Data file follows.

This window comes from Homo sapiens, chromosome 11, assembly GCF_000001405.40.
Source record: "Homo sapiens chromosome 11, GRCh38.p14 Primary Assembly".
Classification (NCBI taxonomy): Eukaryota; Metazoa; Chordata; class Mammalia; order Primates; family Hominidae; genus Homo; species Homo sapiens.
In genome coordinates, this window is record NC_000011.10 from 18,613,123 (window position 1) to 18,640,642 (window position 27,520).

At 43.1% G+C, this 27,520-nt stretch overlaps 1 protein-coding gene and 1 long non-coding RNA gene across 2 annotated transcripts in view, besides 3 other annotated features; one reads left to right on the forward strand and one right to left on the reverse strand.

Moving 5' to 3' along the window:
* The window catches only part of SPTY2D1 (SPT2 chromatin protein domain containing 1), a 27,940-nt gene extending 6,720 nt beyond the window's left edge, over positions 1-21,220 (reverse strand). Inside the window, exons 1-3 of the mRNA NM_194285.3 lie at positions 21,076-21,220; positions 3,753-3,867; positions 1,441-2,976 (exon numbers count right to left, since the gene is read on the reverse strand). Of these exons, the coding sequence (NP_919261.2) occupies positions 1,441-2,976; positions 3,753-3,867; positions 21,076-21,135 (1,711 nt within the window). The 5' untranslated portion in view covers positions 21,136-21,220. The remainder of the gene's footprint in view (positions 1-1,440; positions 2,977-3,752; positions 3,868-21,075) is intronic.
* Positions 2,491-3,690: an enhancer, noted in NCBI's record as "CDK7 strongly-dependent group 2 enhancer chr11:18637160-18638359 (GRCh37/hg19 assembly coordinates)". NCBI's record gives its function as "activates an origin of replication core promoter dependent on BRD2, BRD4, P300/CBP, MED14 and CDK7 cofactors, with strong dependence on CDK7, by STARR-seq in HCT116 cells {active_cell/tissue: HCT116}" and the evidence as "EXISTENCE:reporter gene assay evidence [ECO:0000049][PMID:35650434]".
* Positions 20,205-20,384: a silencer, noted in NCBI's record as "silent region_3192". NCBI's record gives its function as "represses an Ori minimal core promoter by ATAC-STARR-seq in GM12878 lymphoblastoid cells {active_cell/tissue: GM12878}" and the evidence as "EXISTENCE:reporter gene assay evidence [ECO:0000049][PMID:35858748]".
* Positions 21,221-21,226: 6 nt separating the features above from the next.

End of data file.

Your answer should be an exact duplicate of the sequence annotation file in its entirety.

This window comes from Homo sapiens, chromosome 11, assembly GCF_000001405.40.
Source record: "Homo sapiens chromosome 11, GRCh38.p14 Primary Assembly".
Classification (NCBI taxonomy): Eukaryota; Metazoa; Chordata; class Mammalia; order Primates; family Hominidae; genus Homo; species Homo sapiens.
In genome coordinates, this window is record NC_000011.10 from 18,613,123 (window position 1) to 18,640,642 (window position 27,520).

At 43.1% G+C, this 27,520-nt stretch overlaps 1 protein-coding gene and 1 long non-coding RNA gene across 2 annotated transcripts in view, besides 3 other annotated features; one reads left to right on the forward strand and one right to left on the reverse strand.

Moving 5' to 3' along the window:
* The window catches only part of SPTY2D1 (SPT2 chromatin protein domain containing 1), a 27,940-nt gene extending 6,720 nt beyond the window's left edge, over positions 1-21,220 (reverse strand). Inside the window, exons 1-3 of the mRNA NM_194285.3 lie at positions 21,076-21,220; positions 3,753-3,867; positions 1,441-2,976 (exon numbers count right to left, since the gene is read on the reverse strand). Of these exons, the coding sequence (NP_919261.2) occupies positions 1,441-2,976; positions 3,753-3,867; positions 21,076-21,135 (1,711 nt within the window). The 5' untranslated portion in view covers positions 21,136-21,220. The remainder of the gene's footprint in view (positions 1-1,440; positions 2,977-3,752; positions 3,868-21,075) is intronic.
* Positions 2,491-3,690: an enhancer, noted in NCBI's record as "CDK7 strongly-dependent group 2 enhancer chr11:18637160-18638359 (GRCh37/hg19 assembly coordinates)". NCBI's record gives its function as "activates an origin of replication core promoter dependent on BRD2, BRD4, P300/CBP, MED14 and CDK7 cofactors, with strong dependence on CDK7, by STARR-seq in HCT116 cells {active_cell/tissue: HCT116}" and the evidence as "EXISTENCE:reporter gene assay evidence [ECO:0000049][PMID:35650434]".
* Positions 20,205-20,384: a silencer, noted in NCBI's record as "silent region_3192". NCBI's record gives its function as "represses an Ori minimal core promoter by ATAC-STARR-seq in GM12878 lymphoblastoid cells {active_cell/tissue: GM12878}" and the evidence as "EXISTENCE:reporter gene assay evidence [ECO:0000049][PMID:35858748]".
* Positions 21,221-21,226: 6 nt separating the features above from the next.